Spotting Award Winning Talent: The Shock of the Fall
A few weeks ago a debut novel by ex-mental health nurse, Nathan Filer, won the Book Of The Year Award at the 2013 Costa Book Awards, a £30,000 prize. The Shock Of The Fall, is a haunting and powerful take on guilt, death and an extraordinary portrait of one man’s descent into mental illness which drew on Flier’s own experiences gained from ten years working as a nurse on psychiatric wards in Bristol. A brave and groundbreaking novel, judges for one of the UK’s most prestigious literary prizes heralded a major new talent when they named Filer winner of the 2013 award for this moving account of schizophrenia and grief.
Crucially for new authors, Filer’s amazing book was discovered through a competition – the PageTurner Prize, a bi-annual competition run by literay agents Tibor Jones & Associates. Writing.ie spoke to Sophie Lambert, who established the competition, to find out more. Now with Conville & Walsh, Sophie is still Filer’s agent and explains, “I set up the PageTurner Prize when I was at Tibor Jones & Associates as a way to try and discover and nurture new writers. What I think made it unique was that I welcomed books in progress as well as completed books, and that the judging panel was largely made up by booksellers – the very people who continue to hand sell books to readers. Nathan’s submission wasn’t complete but it shone and even at that stage, it held the most fully realised and human characters I could have dreamt of coming across, as well as offering up a glimpse into something, I quickly realised, I knew very little of. Those characters who Nathan envisaged so eloquently and perfectly, were already there but the book then doubled in length over the year that followed.”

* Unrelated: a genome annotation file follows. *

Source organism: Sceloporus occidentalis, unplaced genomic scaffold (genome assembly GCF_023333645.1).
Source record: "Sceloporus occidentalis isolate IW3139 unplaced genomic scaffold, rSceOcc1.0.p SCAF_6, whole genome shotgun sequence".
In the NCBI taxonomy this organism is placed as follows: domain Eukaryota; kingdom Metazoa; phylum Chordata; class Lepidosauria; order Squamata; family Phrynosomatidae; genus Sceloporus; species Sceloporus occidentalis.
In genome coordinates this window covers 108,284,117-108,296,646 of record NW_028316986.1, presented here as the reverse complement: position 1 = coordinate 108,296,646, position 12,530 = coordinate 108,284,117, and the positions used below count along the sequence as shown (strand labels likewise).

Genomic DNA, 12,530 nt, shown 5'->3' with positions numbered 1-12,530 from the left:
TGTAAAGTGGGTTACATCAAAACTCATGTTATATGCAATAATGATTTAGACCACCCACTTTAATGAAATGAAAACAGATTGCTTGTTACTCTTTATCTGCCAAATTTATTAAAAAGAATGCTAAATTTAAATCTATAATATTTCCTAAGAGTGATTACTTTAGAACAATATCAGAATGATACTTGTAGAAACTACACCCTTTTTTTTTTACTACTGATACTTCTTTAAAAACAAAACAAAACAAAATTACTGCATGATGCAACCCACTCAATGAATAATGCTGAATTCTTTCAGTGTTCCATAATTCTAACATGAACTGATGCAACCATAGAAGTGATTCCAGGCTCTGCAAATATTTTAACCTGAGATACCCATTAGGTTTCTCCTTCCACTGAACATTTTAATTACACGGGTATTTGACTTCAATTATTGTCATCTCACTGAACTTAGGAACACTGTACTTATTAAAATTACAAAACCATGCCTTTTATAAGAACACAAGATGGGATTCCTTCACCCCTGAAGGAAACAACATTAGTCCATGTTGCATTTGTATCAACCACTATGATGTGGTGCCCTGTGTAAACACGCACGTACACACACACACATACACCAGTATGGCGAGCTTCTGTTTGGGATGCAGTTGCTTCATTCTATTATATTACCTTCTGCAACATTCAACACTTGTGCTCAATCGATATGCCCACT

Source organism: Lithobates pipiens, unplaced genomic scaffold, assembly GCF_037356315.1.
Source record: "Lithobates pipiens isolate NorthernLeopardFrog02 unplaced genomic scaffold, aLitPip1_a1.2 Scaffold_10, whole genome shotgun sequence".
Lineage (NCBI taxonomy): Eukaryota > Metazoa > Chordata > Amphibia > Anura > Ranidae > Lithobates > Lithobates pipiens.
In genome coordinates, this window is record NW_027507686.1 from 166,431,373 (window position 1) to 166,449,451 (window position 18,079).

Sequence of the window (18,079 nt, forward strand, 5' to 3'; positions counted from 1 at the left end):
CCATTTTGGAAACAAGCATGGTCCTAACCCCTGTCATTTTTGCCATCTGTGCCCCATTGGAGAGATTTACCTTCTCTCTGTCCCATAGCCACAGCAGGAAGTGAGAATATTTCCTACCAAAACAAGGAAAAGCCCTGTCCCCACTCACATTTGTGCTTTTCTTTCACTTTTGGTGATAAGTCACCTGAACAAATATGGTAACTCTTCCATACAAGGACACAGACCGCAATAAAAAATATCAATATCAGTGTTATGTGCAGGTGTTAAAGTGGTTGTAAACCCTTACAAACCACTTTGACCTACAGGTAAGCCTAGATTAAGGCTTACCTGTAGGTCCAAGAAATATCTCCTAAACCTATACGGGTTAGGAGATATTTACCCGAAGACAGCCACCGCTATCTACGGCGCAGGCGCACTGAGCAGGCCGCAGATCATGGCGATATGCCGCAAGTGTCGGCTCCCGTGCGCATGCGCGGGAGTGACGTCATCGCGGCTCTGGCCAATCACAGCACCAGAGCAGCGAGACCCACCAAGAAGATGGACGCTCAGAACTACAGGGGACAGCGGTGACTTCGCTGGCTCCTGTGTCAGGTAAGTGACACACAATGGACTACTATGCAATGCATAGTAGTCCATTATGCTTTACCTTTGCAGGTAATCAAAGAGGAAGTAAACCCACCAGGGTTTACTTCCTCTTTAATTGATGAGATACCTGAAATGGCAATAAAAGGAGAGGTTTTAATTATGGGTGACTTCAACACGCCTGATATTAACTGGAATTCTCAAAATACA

In fact having recently completed an MA in creative writing at Bath, Filer took three years to write the full book and the published version was his fifth draft. As he explains “I had a lot of false starts… I ended up throwing almost everything out and focusing on the character.”
Always interest in how a book come to the page, I asked Filer what had inspired The Shock of the Fall : “If there ever was a eureka moment for this novel, then it went entirely unnoticed. I never had that experience we sometimes hear authors describe, of a character arriving fully-formed in their imagination, suitcase packed, ready for the journey.
‘Neither did I know what that journey would be.
‘This work took its shape in the telling, written mostly with the delete key. I wrote a lot of rubbish. I got to see what belonged in the book by getting rid of all the stuff that didn’t. It’s not an approach I’d necessarily recommend.
‘But I’ve just had a thought whilst writing this. There was one moment. It didn’t come at the beginning, but much nearer to the end.
On page 287. I was writing a scene between my protagonist, Matthew Homes, and a girl called Annabelle. In their conversation Annabelle mentions a memorial that she had for her mother, and this gives Matthew an idea, something he must do – something of such significance that it will conclude the novel.
Here’s the thing: Matthew and I arrived at this idea at exactly the same time. I never planned it. This was a eureka moment that we shared.”
Wow. You heard it here…
It’s very clear that Filer’s book, although unfinished when Sophie first saw it, stood out from the rest of the entries. I asked Sophie what it is that makes a prize winning book, and what stands out for her as an agent when she’s reading submissions. She revealed, “Fiction is subjective and what I love is always going to be different from what the next person loves. Having said that most readers respond to a combination of factors – a storyline that captivates, characters that tug you towards and away from them and writing that fizzes with imagination, evocation and colour. As a writer if you can keep those factors in mind and not drift too far away from what makes the story and the characters compelling, then your novel will resonate.”